Long-term Approach is Essential

For retirement savers who have maxed out contributions to other qualified retirement vehicles such as 401(k) plans and IRAs, a life insurance retirement plan offers a strategy for further building tax-free wealth to be tapped in retirement.

However, this strategy requires taking a long- term approach as terminating the plan prior to death can result in a hefty tax bill.

Moreover, since the life insurance strategy is appropriate only for savers who have maxed out their contributions to 401(k) plans, IRAs and other qualified plans, but who still have a large amount of cash left annually to save toward retirement, it is generally utilized only by individuals with high net worth.

The “life insurance retirement plan” – or LIRP – is a widely used strategy, but a bit of a misnomer. The life insurance policy that is purchased is, indeed, life insurance. It is not a qualified retirement plan. But the intent to use it for retirement savings gives rise to the commonly known LIRP acronym.

How a LIRP Works

The key factor making LIRPs an attractive retirement savings strategy is that life insurance policies are tax-sheltered vehicles as long as they meet certain criteria. Specifically, the taxpayer must make sure the amount of the death benefit based off the cash value of the policy isn’t set at a level that makes it a modified endowment contract, which would make the policy taxable.

To establish a LIRP:

  • You purchase a permanent (not term) life insurance policy such as whole life or a variable universal life policy.
  • You overfund the premium by paying extra cash into the policy, which is put into a subaccount and invested in mutual funds or a whole life product.
  • Over the years, you continue to overfund the policy, enabling the investment growth and capital gains to remain inside the policy.
  • Upon retirement, you take a loan against the policy every year to help fund retirement. When you die, the face value of the policy is tax free, so it pays off the loans you have taken over the years.

Now is the Time

With the market down considerably due to the current economic volatility, now is a good time to consider investing in a LIRP if you have excess cash on the sidelines.

Many retirement savings vehicles are taxed when distributions are taken. To avoid diminishing returns due to income taxation investors often look for tax-free solutions. Life insurance policy death benefits are not taxed. Neither are life insurance loans as long as the loans are paid back with the death benefit. So, dollar for dollar, you may borrow as much money out of the policy in the form of a loan as needed, with no tax liability. This can fuel your efforts to get to the “0% tax bracket” that is so valuable to any retirement plan.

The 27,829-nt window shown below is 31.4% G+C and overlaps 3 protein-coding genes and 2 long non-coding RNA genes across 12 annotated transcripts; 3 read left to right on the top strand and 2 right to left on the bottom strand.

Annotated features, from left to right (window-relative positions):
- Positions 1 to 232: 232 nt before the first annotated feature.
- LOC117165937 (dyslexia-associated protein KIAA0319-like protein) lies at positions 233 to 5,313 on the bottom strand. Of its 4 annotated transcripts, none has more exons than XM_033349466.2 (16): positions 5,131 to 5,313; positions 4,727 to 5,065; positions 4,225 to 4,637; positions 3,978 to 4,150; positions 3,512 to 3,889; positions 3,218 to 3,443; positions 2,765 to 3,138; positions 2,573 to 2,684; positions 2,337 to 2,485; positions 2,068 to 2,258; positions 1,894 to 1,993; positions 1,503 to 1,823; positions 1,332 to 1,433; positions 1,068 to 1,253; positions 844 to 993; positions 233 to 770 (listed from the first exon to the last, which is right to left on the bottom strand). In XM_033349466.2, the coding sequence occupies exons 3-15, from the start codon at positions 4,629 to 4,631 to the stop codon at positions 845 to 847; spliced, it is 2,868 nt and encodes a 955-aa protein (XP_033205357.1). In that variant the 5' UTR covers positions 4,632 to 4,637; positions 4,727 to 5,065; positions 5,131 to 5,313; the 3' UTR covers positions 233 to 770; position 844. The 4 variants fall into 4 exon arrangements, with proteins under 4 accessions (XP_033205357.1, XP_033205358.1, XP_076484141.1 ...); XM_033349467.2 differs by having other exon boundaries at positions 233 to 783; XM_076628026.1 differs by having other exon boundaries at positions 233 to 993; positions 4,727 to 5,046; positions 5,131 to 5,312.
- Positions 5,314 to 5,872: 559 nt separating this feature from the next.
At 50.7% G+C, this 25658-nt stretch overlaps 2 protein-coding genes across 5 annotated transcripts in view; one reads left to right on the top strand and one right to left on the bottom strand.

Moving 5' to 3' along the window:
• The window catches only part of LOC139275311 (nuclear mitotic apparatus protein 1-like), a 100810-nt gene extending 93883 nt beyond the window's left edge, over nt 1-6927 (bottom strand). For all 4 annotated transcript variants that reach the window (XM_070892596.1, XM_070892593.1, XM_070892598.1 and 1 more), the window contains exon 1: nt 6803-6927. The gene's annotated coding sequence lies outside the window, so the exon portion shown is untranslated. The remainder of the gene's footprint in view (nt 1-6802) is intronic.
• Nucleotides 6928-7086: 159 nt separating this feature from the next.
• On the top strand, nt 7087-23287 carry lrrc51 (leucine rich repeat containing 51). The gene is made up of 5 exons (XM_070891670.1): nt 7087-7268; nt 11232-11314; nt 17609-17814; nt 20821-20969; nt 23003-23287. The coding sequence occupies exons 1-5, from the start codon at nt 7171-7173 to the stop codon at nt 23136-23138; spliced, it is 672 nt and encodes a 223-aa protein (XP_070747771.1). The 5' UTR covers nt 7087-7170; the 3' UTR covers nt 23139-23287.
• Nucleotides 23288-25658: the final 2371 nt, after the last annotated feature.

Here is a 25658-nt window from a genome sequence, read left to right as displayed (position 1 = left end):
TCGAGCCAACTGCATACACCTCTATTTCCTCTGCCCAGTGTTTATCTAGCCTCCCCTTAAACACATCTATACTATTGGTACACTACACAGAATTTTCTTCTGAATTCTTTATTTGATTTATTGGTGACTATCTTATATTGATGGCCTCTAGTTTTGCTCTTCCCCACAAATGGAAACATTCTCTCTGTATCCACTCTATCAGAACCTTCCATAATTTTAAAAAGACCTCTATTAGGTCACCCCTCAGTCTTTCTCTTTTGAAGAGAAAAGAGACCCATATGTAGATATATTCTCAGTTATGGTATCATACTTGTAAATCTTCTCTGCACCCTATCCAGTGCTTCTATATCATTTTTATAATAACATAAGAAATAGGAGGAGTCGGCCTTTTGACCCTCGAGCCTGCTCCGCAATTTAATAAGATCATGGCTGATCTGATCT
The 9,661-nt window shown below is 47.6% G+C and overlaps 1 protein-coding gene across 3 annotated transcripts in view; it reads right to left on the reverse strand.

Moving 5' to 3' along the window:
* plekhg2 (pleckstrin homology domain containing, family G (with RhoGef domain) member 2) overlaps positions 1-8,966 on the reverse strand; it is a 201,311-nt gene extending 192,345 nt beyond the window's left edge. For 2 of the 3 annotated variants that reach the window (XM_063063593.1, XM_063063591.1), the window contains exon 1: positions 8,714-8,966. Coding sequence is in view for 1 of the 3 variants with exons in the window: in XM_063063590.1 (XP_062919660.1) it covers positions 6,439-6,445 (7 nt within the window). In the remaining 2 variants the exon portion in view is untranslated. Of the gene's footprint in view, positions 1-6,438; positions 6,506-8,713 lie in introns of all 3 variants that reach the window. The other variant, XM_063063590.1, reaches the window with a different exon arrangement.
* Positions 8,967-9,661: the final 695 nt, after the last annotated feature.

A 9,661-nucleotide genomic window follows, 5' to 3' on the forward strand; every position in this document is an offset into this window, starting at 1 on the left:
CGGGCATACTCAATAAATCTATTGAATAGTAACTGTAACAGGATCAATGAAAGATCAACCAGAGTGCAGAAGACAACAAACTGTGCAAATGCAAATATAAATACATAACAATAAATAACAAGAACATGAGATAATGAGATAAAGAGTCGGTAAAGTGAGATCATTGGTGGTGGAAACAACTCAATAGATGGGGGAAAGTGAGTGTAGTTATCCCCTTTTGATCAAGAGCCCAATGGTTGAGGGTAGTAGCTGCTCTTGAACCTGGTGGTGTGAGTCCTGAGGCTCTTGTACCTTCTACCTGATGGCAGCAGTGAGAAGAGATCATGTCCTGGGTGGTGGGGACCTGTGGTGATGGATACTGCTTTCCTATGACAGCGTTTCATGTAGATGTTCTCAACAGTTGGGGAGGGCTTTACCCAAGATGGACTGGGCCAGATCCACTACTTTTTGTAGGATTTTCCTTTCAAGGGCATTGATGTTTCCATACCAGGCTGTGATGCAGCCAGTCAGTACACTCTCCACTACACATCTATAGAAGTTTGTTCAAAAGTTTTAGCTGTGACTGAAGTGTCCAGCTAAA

The amount you fund into a LIRP can vary widely, depending on your financial and health circumstances that ultimately determine your premium. The premium could range from $1,000 a year to $100,000 a year or more depending on your retirement goals. For example, an investor with an insurable risk of $5 million could justify putting in thousands of dollars a year in excess payments.

Who Should Consider a LIRP?

A LIRP is a reasonable option for someone who:

  • Has maxed out contributions to traditional pre-tax retirement vehicles and still has extra cash earmarked for retirement.
  • Is healthy. The LIRP strategy is a long game, and you have to be able to qualify for life insurance. If you don’t get the best ratings the premium costs will reduce your rate of return.
  • Has the ability and patience to see  the policy through until death. Terminating the policy prior to death can cause the loans to become taxable all at once. Generally, people in the 45 to 60 age group are in the sweet spot for considering the LIRP strategy.

The LIRP option is not right for someone who:

  • Has inconsistent income.
  • Has a short-term saving and investment outlook.
  • Isn’t fully funding existing pre-tax retirement plans.
  • Has low income or net worth.

If you would like to discuss how a LIRP or other nontraditional retirement saving vehicle may fit into your long-range plans, contact your Adams Brown wealth consultant.